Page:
So, anyway, Paull recently came back to the Bronx to give another talk to this semester's Interactive Media class. Which was great, I might add. And this time, he taped the talk because he was asked to do a video lecture for students at his alma mater, Charles Sturt University in Australia. As he writes on his blog, Young PR, in a post entitled An Introduction to Social Media for Undergrads:
Last week I visited Lance Strate’s class at Fordham University on the same mission, so I took the opportunity to kill two birds with one stone. While Bathurst and The Bronx have nada in common aside from alliteration, the principles of social media unite PR students around the world.
You can read the entire blog post, it's not very long, by clicking on An Introduction to Social Media for Undergrads and you'll find that it includes the video of the lecture, which Paull posted on Vimeo (an alternative to YouTube that allows for longer videos), but being as always public service-minded, I'll embed that video right here for your convenience:
Paull Young on Social Media from Paull Young on Vimeo.
So, take a little time and enjoy the talk, and the outrageous Aussie accent while you're at it! And while we're on the subject, Time-Warner Cable's local news channel, New York 1 (channel one on local systems in NY and NJ), ran a story on social media that also featured an interview with Paull Young, and his colleague and boss Rob Key (who I met along with Paull last year), from the PR firm called Converseon, Inc., or in Twitter-speak, @converseon. Unfortunately, they won't allow me to embed the video report (how old school, how old media Time-Warner is, and to think that they once were buoyed up by Atari videogames, and later became known as AOL-Time-Warner!!!!). So, I'll just have to give you the link and trust in your good graces to go over to their site and watch the news report: Cleaning Up Your Cyber Image For Employers. There is some text on that site, so I can give you a quote to let you know what it's about:
Learning how to cleanup your online presence is an imporant step in staying ahead of the game when it comes to potential employers. NY1's Tara Lynn Wagner filed the following report.
Sure it's called MySpace, but nothing about it, or any other social networking site, is really yours. The photos, status updates and videos you post on the World Wide Web are there for the whole wide world to see, and while the whole wide world may not be looking, potential employers are.
"More and more employers are beginning to use Google and are becoming more adept at using social media to help find information about both current employees and potential employees and perspective business partners," said Converseon CEO Rob Key.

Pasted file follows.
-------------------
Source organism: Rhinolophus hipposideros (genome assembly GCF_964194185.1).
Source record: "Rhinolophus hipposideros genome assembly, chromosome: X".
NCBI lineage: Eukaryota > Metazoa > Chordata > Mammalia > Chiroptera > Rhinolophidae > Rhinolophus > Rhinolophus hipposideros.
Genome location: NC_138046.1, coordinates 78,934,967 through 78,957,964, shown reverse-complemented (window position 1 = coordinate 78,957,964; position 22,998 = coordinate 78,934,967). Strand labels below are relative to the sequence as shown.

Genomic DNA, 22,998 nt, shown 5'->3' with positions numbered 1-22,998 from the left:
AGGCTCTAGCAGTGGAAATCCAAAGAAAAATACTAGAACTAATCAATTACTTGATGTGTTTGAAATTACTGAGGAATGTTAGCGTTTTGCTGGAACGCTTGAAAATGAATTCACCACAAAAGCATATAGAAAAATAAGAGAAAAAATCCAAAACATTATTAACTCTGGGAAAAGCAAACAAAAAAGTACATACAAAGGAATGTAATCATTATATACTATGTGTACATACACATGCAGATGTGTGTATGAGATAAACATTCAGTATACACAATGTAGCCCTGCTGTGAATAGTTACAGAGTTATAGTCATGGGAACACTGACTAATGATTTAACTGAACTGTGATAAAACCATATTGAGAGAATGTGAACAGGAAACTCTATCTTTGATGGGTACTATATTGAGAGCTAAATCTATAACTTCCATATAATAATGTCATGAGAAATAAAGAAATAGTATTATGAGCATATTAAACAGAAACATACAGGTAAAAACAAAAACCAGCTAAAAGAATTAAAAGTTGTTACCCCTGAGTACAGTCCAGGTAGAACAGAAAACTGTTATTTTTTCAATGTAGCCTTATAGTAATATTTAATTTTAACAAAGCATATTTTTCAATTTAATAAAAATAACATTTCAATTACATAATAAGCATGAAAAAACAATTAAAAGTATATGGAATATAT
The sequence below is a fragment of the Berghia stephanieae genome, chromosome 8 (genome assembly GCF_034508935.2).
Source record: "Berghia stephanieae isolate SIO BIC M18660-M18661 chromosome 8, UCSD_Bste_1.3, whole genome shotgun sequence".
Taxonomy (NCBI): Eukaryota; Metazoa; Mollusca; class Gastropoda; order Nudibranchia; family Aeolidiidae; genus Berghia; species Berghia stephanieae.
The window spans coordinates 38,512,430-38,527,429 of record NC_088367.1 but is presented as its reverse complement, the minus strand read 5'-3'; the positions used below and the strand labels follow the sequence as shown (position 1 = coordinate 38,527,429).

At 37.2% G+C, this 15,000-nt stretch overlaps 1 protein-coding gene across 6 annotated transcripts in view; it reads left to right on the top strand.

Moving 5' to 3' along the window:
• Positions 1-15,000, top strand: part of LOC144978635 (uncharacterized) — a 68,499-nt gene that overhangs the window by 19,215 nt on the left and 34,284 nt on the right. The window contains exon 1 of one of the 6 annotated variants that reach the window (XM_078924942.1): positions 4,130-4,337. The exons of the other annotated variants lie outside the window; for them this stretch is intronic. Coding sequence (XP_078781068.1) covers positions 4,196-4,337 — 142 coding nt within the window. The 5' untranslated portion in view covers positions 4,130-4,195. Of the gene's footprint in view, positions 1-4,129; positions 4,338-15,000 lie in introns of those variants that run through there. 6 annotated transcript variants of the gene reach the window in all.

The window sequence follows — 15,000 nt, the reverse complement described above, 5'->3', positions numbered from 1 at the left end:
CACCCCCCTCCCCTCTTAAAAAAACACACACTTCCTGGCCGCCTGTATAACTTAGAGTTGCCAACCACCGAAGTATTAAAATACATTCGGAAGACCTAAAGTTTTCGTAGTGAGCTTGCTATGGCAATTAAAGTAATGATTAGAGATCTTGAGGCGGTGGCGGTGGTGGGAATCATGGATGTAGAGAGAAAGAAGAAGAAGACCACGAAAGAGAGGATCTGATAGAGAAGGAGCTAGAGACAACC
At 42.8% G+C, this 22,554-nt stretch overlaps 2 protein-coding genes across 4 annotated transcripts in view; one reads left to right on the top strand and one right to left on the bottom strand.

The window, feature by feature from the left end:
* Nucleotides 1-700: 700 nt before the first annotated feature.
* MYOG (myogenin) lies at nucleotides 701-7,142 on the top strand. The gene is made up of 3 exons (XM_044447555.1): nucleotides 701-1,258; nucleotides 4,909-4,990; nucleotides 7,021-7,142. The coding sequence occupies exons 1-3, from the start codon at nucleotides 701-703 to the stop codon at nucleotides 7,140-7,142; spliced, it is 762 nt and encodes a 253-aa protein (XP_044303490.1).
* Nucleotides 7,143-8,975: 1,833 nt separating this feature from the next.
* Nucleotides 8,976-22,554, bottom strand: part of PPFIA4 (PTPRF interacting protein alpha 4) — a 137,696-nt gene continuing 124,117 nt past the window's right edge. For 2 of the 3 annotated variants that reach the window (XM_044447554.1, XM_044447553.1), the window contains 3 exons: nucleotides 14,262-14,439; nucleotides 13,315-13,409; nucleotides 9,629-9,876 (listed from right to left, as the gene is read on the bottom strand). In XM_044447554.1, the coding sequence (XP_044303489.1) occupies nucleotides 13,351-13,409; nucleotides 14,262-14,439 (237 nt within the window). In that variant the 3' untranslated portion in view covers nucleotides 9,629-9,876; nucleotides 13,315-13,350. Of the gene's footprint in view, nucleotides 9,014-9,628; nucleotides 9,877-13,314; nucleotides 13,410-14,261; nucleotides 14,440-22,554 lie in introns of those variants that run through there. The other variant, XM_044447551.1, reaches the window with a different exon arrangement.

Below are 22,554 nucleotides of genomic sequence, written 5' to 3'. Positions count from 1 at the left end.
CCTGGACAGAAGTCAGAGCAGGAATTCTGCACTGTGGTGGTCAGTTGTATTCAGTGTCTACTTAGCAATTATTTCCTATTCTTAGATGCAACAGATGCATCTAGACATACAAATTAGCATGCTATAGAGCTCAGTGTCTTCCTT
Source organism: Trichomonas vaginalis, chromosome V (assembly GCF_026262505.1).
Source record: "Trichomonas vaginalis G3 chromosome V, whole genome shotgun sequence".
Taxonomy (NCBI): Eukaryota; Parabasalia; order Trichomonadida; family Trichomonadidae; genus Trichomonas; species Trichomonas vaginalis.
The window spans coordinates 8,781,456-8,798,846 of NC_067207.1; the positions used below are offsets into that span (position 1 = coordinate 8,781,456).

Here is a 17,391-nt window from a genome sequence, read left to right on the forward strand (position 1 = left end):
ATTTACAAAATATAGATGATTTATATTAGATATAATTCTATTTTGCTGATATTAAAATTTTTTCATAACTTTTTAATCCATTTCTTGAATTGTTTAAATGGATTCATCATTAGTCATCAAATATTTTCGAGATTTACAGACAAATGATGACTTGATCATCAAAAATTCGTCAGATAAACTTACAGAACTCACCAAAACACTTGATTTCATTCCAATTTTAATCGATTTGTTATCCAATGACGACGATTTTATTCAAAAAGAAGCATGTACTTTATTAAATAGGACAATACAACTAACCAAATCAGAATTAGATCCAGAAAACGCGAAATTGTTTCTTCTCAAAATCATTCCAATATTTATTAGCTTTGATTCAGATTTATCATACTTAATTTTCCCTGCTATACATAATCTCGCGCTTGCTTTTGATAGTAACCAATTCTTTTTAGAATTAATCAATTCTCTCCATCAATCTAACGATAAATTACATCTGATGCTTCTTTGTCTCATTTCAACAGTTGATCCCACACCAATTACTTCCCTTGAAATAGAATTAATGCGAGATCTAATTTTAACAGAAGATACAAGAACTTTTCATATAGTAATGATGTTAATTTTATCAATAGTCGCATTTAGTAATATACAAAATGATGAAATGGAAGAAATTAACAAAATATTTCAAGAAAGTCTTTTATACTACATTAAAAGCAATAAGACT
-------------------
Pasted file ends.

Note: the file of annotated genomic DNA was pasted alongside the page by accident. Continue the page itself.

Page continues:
Key's company, Converseon, is a social media agency that helps companies manage their online reputation. Key says the first step to cleaning up your cyber-image is to do a Google search.
"Look at Google images, go to YouTube and search for your name there as well, you will be amazed at how many places you may end up that you don't know," said Key.
We then get to the point about how a new medium defines, and redefines who we are, our identity and our selves:
Key says when it comes to the web, job seekers need to see themselves as products being promoted. The more content you create for yourself, the more control you have over the impression you give an employer.
"You can find my blog where I've been writing for several years, you can find my linked in profile which is really my very professional CV online, you can find my Twitter page, you can find my YouTube videos," said Converseon Social Media Strategist Paull Young.
Young says while it's okay to have fun with these sites, his Twitter page announces that he is very handsome and intelligent. He adds it's important to know your audience.
On Twitter today, a number of folks have commented on the description of Paull as "very handsome and intelligent." Leave it at that. Anyway, he goes on to note the breaking down of barriers that is characteristic of all electronic media:
"Your mum could read it, your employer or future employer could read it and your significant other could read it. If all those things are fine, then you shouldn't have any problems," said Young.
But when it comes to the question of what is the role of public relations in the new social media environment, here's the answer:
While accentuating the positive is easy, eliminating the negative can be tricky. Key says you can contact the owner of a site and ask politely that the unflattering material be removed and he says you should take advantage of built in security features that allow you to untag yourself from photos posted by others. This enables you to control your image, rather than letting other people define who you are, a definition that can come back to haunt you.
"When it's digitized, it's there forever so something you do at 18 at a college party may likely be here in 10 or 15 years. It's kind of like that tattoo you got one night and years later you are going to regret that you have it, but it's going to remain there," said Key.
And there you have it. But don't take my word for it, go and get it straight from the horses' mouth. And tell them I sent you!